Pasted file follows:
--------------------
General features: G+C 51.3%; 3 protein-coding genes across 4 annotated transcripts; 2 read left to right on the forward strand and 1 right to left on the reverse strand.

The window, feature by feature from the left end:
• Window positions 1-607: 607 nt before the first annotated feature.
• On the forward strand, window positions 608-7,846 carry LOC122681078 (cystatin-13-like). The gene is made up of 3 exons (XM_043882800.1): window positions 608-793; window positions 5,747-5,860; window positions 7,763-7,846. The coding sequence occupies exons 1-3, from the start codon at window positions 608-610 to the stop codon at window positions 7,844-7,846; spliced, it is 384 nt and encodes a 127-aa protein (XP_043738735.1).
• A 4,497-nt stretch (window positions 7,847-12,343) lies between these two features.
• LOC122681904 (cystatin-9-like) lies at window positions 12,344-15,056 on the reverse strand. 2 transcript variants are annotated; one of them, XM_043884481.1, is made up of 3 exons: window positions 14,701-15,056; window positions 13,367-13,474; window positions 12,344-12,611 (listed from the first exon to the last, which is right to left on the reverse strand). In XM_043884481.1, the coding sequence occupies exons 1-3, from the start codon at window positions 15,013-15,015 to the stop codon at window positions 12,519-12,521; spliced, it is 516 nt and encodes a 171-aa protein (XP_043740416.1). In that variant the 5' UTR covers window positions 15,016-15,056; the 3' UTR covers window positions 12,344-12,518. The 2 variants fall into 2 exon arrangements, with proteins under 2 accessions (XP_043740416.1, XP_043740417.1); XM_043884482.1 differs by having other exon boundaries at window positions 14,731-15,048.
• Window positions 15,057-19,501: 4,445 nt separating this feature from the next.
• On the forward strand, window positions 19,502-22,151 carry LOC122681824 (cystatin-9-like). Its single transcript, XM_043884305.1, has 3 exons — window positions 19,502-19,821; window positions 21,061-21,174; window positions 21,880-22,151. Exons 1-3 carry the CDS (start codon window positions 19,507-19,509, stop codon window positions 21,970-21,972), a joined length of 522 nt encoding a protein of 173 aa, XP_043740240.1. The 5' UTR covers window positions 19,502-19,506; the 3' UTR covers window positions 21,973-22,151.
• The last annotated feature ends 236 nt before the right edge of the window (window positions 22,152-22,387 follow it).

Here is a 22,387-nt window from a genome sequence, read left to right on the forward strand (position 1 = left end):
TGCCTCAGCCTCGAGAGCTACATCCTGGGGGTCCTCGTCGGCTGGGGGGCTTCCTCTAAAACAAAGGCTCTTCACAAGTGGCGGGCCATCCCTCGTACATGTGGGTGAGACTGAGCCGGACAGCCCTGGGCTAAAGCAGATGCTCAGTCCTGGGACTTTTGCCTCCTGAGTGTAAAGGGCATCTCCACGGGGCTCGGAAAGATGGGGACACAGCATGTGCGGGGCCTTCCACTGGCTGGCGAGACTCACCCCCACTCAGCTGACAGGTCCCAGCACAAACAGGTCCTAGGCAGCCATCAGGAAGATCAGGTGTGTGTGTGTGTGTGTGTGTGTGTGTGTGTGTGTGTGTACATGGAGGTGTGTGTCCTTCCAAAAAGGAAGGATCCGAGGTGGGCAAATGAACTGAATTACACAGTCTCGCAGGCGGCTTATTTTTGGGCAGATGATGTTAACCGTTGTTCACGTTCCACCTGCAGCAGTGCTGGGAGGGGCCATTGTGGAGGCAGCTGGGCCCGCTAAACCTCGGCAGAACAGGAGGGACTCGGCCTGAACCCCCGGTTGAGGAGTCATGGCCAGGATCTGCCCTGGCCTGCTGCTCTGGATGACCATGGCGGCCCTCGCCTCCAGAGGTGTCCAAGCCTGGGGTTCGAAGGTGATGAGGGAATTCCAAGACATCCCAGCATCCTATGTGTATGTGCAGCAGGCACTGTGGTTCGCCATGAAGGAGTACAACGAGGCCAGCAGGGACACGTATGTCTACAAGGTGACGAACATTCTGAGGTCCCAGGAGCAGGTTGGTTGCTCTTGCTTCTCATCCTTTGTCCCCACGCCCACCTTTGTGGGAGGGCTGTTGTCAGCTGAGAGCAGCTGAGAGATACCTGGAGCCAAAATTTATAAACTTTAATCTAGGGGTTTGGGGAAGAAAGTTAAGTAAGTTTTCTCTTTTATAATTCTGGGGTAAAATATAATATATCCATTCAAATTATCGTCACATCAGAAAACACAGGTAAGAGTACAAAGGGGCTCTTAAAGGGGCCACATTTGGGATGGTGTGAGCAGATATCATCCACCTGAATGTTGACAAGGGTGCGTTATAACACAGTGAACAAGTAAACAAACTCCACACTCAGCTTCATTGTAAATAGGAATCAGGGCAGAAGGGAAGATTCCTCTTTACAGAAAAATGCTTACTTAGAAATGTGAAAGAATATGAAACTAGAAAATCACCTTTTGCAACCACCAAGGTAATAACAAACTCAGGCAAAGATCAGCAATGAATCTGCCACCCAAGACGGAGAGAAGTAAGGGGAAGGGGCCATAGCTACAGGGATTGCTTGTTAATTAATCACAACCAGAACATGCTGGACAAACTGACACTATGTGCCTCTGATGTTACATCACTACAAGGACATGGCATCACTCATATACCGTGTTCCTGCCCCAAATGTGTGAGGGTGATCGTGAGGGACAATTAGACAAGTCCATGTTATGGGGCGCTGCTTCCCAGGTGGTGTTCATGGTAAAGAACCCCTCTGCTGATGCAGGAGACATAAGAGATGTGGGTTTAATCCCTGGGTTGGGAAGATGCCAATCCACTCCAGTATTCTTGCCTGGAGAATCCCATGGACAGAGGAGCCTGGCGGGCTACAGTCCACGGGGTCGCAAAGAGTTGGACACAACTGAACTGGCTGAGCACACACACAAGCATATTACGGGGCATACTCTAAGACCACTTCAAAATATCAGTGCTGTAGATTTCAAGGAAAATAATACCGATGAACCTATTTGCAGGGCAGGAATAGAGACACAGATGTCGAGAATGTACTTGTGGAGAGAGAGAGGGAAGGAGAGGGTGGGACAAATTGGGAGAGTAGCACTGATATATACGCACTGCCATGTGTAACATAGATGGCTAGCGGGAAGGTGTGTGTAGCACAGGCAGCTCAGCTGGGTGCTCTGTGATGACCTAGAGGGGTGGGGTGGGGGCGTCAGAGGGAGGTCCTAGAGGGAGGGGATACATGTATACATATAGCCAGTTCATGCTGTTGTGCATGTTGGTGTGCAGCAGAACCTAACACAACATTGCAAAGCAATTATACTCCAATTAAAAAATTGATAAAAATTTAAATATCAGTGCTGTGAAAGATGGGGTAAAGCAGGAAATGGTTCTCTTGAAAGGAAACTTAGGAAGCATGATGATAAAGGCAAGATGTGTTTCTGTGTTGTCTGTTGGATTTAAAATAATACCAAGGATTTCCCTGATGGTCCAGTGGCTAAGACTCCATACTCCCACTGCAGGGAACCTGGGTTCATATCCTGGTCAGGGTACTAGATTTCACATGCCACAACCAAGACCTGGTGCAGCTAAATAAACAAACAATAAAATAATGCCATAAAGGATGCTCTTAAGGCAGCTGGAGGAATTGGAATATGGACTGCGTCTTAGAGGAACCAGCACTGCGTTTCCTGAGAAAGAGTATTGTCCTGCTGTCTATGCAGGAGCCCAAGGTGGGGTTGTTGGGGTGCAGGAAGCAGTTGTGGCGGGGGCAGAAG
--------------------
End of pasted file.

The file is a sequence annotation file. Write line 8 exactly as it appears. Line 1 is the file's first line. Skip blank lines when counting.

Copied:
• On the forward strand, window positions 19,502-22,151 carry LOC122681824 (cystatin-9-like). Its single transcript, XM_043884305.1, has 3 exons — window positions 19,502-19,821; window positions 21,061-21,174; window positions 21,880-22,151. Exons 1-3 carry the CDS (start codon window positions 19,507-19,509, stop codon window positions 21,970-21,972), a joined length of 522 nt encoding a protein of 173 aa, XP_043740240.1. The 5' UTR covers window positions 19,502-19,506; the 3' UTR covers window positions 21,973-22,151.